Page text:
As I listened to the radio this morning I heard Rick Santorum speaking in Ohio about how the Founding Fathers had saved Americans from the colonial monarchy. This is very true. What he did not say was that they also saved America from the Eurovision song contest. If I were one of his speech writers I would definitely have stressed this important constitutional point. For those kind Americans who read my blog, let me explain that winning the contest in recent years has little to do with quality of the music. Some 43 loosely Euro countries vie for the prize and voting is political  between blocs and cliques. If I were a professor of politics or a Westminster advisor I would make this show compulsory viewing. Wars and alliances can be predicted since the votes reveal a candour unknown elsewhere in diplomacy.  All the same some mega stars have emerged from the schmaltz fest into glittering careers. Both Abba and Celine Dion have ploughed this furrow.

The whole horrific cultural smorgasbord is a great festival in the Sparrow cave. The more corrupt and absurd the better. In 2009 it was reported that 6 Azeri (Citizens of Azerbaijan) had been arrested by the police for voting for the hated Armenians. Play to win – that’s the way to do it! Here is one of my favourite ever entries. Oh yes – this year the contest will be held in Azerbaijan.

Yesterday, in my arty poet’s vest, dark suit, trainers and scarf I went to an exhibition of Art at the Pallant Gallery in the beautiful cathedral city of Chichester. The artist was Robin Ironside (described as a Neo-Romantic Visionary) who often painted with a one haired brush with the aid of a magnifying glass. His work is so detailed that you have to study it intensely. Seemingly he never slept and stayed alive on a cocktail of drugs. His work is staggering and this was the first time I had seen any of it.  The exhibition runs until 22nd April.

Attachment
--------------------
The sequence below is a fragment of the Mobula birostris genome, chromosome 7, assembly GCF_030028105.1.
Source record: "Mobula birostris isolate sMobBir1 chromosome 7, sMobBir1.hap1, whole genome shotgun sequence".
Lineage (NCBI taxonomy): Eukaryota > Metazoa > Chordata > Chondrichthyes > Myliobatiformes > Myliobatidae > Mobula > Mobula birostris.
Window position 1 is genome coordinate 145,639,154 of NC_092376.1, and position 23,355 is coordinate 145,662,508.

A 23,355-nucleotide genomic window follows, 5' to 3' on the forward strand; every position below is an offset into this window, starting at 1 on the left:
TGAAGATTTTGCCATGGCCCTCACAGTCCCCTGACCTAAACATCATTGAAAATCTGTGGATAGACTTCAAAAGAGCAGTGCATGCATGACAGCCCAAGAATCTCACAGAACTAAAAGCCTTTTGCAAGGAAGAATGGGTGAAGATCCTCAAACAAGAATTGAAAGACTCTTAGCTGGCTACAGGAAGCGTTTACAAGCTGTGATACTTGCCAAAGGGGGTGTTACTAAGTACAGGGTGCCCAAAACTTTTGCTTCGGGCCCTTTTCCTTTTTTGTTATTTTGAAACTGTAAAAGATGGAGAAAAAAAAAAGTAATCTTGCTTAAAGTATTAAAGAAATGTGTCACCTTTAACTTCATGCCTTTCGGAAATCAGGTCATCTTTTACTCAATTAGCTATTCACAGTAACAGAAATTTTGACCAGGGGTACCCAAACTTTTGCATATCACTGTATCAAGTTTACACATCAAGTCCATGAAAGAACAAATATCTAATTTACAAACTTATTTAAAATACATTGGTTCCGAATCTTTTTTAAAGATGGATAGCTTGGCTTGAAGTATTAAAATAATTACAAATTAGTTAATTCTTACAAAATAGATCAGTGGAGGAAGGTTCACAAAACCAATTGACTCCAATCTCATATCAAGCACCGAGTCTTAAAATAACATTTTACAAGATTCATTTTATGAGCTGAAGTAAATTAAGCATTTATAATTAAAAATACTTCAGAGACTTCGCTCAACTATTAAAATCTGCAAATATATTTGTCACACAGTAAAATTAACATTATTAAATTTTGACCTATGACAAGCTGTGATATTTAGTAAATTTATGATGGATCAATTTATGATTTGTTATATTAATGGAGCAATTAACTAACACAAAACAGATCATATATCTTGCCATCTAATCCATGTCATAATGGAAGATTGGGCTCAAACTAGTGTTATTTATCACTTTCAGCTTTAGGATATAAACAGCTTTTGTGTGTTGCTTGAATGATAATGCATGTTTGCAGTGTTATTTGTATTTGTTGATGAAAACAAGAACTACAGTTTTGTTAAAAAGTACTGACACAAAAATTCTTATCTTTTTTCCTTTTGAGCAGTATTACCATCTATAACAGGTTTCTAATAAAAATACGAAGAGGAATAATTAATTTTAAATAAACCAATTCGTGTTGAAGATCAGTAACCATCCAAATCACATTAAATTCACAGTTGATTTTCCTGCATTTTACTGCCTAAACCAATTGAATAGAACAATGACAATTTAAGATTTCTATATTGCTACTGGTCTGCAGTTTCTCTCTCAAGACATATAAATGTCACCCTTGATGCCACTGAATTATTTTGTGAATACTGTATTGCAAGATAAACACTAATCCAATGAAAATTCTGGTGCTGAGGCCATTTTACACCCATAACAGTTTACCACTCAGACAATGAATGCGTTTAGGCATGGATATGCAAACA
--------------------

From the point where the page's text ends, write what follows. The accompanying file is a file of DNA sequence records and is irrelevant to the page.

An Absolute Gentleman

The death of Davy Jones – lead singer of the Monkees was sad news to me this morning. As a young man I used to help out at an evening club for handicapped kids. There were those who would join in and those who were too nervous to dance and sing along. Two songs never failed to get them up. “Daydream Believer” and “I’m a Believer” conquered the inhibitions of the shyest kids.

Several years later I was a cop on the streets of South London. As a result of a traffic accident a short youngish guy with kind brown eyes found himself being interviewed by me. He was humble polite and charming. He told me about his work on American TV and his identity came to light. The traffic matter was fairly banal and in those days cops were not that fixated on motorists. I thanked him for for the music and he thanked me for my attention. There will be all manner of obituaries and the memories of  showbiz stars in the media. I just wanted to say my own tribute. He was an absolute gentleman.

A letter arrived at the poet’s cave advising me that it was about time I started to think about sheltered housing for the elderly. I filed it next to two letters from the Health Service inviting me to provide samples of unspeakable body products so that I can be screened. A glance at the Newspaper revealed separate articles revealing the two greatest threats to these Sceptred Isles. 1) We are living too long and they cannot afford us. 2) We are still drinking and smoking too much and dying too young. Sometimes I just do not know what to do for the best.